SEOUL/TOKYO, April 13 (Reuters) – North Korea fired a new model of a long-range ballistic missile on Thursday, South Korea said, sparking panic in northern Japan, where residents were told to take cover, although t came out without danger.
A South Korean military official said the missile appears to be a new weapon displayed in recent North Korean military parades, and may use solid fuel.
The missile flew about 1,000 km (620 miles), South Korea’s military said, calling it a “grave provocation”. The official said the missile’s maximum altitude was less than 6,000km, the apogee of some of the record-breaking tests last year.
“Right now we are assessing that they fired a new type of ballistic missile with an intermediate or intercontinental range,” the official said. “We are still checking details such as trajectory, altitude and range, with the possibility that it is carrying solid-fuel propellant.”
South Korea’s military said it was on high alert and in close contact with its main ally, the United States, which “strongly condemned” what the White House said in a statement was a long-range ballistic missile test.
North Korea is working to develop more solid-fuel missiles, which are easier to store and transport, and which can be launched with almost no warning or preparation time.
Although North Korea has tested short-range solid-fuel missiles, it has not tested a long-range missile of that type, said Bruce Bennett, a senior defense analyst at the US-based RAND Corporation.
Kim Dong-yup, a former South Korean naval officer who teaches at Kyungnam University’s Far East Institute, said the new system could be an intercontinental ballistic missile unveiled at a military parade in February, and boosted of a solid-fuel engine tested in December.
The missile was fired at 7:23 am (2223 GMT on Wednesday) from near Pyongyang, the South’s military said. Japan’s coast guard said it arrived at 8:19 am
It may have been launched from an international airport near the North Korean capital, a key site for test-firing large missiles since 2017.
The nuclear envoys of allies South Korea, the US and Japan spoke out and condemned the launch, saying North Korea continues to threaten peace in the region with “unprecedented levels of provocations and threatening words “, said the foreign ministry of South Korea.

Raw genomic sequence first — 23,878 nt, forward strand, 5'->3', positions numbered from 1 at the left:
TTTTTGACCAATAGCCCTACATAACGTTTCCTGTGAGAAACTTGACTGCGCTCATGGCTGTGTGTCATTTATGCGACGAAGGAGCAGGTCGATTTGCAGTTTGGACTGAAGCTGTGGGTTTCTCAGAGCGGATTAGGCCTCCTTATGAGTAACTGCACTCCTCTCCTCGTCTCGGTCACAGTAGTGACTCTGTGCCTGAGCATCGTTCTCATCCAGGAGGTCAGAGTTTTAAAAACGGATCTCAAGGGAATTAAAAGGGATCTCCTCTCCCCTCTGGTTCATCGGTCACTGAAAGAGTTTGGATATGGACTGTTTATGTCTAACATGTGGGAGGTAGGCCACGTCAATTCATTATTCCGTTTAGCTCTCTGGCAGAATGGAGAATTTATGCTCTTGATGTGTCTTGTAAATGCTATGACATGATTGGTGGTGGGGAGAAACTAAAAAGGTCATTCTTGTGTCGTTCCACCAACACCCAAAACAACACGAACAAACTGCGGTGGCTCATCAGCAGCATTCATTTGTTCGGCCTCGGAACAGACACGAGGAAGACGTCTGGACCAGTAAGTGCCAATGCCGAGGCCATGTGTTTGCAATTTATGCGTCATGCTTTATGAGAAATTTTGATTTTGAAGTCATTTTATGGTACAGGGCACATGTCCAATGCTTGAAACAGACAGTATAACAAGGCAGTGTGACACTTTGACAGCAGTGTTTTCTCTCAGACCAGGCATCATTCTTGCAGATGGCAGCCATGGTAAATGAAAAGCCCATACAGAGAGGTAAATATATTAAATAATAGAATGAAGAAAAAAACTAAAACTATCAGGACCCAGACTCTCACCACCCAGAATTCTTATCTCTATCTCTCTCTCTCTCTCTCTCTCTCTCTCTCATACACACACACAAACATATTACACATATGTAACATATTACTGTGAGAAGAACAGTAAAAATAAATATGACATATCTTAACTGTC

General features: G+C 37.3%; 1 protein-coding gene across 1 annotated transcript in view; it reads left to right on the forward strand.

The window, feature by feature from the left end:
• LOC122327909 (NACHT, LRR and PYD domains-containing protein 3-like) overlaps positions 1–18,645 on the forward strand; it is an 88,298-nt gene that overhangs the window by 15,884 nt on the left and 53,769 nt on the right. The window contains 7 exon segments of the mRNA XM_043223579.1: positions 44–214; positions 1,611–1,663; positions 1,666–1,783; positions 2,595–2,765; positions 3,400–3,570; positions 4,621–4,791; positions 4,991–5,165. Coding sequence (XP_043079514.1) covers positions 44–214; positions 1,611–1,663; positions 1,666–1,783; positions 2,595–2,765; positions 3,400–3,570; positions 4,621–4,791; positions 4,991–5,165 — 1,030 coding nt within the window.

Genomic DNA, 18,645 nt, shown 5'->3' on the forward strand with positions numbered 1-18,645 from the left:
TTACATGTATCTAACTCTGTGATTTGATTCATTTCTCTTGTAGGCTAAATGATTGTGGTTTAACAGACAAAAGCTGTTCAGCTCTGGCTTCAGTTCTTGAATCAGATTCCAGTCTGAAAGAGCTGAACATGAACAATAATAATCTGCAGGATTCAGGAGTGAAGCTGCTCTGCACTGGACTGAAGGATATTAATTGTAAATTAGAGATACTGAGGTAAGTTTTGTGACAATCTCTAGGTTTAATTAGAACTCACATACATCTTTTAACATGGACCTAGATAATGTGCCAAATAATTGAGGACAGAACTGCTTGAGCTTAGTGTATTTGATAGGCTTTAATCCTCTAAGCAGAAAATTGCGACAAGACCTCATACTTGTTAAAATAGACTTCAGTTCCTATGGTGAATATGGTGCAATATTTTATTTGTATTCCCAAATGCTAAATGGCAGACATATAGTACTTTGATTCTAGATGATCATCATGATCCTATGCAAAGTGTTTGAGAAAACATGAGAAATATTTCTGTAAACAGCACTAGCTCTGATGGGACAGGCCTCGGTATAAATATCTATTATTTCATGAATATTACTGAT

Japan called a meeting of the National Security Council in response to the launch. Its defense minister, Yasukazu Hamada, said the missile appeared to have been fired east at a high angle and did not fall into Japanese territory.
Japan’s coast guard said the projectile fell into the sea east of North Korea. Hamada said he could not confirm whether the missile flew over Japan’s exclusive economic zone.
Authorities lifted the alert for the island of Hokkaido in northern Japan when they determined the missile would not land nearby.
Schools in Hokkaido have delayed their opening hours and some train services have been suspended, Japanese broadcaster NHK reported.
A student there said the alert caused a brief alarm at a train station.
“For a second on the train there was panic, but a station worker said to calm down, and people did,” a student told NHK.
The launch came days after North Korean leader Kim Jong Un called for strengthening deterrence in a “more practical and offensive” way to counter what North Korea calls aggressive moves by the United States. united states
While condemning North Korea’s latest series of missile tests, the United States renewed its offer to open talks.
“The door to diplomacy is not closed, but Pyongyang must immediately cease its destabilizing actions and instead choose diplomatic engagement,” US National Security Council spokeswoman Adrienne Watson said in a statement.
North Korea has criticized recent joint military exercises between US and South Korean forces as escalating tensions, which has increased its weapons tests in recent months.
Reporting by Hyunsu Yim, Ju-min Park, Soo-hyang Choi and Hyonhee Shin in Seoul, Chang-Ran Kim in Tokyo; Writing by Gerry Doyle; Editing by Muralikumar Anantharaman, Neil Fullick and William Mallard
Our Standards: The Thomson Reuters Trust Principles.